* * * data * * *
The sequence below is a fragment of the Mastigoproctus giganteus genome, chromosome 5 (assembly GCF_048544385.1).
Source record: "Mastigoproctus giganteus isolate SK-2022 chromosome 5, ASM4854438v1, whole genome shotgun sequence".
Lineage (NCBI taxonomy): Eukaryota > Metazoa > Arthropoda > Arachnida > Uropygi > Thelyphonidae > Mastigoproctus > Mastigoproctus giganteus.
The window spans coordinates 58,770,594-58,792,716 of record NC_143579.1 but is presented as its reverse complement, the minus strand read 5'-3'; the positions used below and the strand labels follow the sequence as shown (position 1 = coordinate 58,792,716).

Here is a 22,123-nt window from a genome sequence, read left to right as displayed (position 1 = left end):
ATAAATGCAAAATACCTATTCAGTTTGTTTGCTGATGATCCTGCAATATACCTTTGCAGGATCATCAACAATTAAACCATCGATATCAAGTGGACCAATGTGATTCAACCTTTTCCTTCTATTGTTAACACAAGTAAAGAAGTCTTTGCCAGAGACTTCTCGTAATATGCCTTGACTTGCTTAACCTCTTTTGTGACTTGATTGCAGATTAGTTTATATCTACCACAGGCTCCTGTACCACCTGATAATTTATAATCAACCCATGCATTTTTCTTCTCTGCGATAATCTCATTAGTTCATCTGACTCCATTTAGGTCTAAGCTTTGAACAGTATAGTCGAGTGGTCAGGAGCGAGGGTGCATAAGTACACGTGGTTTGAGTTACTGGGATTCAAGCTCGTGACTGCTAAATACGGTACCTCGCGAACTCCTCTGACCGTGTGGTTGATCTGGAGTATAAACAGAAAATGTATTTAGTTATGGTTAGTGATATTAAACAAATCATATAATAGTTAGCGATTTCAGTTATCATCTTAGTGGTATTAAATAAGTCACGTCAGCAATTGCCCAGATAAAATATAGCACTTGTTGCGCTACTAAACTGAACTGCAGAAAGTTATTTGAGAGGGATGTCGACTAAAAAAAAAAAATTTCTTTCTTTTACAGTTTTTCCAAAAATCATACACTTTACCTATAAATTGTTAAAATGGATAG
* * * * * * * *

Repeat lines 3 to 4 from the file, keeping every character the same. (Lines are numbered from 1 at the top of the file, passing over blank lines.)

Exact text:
Lineage (NCBI taxonomy): Eukaryota > Metazoa > Arthropoda > Arachnida > Uropygi > Thelyphonidae > Mastigoproctus > Mastigoproctus giganteus.
The window spans coordinates 58,770,594-58,792,716 of record NC_143579.1 but is presented as its reverse complement, the minus strand read 5'-3'; the positions used below and the strand labels follow the sequence as shown (position 1 = coordinate 58,792,716).